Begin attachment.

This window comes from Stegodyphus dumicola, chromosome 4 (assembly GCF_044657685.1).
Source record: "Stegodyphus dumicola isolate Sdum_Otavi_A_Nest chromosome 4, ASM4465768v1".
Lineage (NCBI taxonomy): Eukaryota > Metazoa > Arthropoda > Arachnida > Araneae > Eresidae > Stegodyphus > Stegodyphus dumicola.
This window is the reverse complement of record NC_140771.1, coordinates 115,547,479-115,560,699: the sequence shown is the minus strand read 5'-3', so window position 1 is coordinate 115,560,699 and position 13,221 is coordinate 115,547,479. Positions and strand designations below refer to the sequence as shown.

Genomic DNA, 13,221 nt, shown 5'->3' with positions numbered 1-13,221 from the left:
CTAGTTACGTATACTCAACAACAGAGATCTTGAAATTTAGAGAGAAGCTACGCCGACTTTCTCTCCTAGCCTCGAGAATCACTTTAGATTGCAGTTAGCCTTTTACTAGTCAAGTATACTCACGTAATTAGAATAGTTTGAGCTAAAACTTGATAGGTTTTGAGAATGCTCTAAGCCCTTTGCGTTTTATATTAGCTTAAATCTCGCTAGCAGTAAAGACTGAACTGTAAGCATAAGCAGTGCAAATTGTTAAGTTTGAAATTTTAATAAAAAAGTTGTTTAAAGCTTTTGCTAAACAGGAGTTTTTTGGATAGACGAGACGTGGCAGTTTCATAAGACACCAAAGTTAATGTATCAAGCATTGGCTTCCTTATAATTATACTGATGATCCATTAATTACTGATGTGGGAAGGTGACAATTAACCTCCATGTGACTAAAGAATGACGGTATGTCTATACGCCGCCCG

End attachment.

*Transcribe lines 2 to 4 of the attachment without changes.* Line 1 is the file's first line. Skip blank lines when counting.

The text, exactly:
Source record: "Stegodyphus dumicola isolate Sdum_Otavi_A_Nest chromosome 4, ASM4465768v1".
Lineage (NCBI taxonomy): Eukaryota > Metazoa > Arthropoda > Arachnida > Araneae > Eresidae > Stegodyphus > Stegodyphus dumicola.
This window is the reverse complement of record NC_140771.1, coordinates 115,547,479-115,560,699: the sequence shown is the minus strand read 5'-3', so window position 1 is coordinate 115,560,699 and position 13,221 is coordinate 115,547,479. Positions and strand designations below refer to the sequence as shown.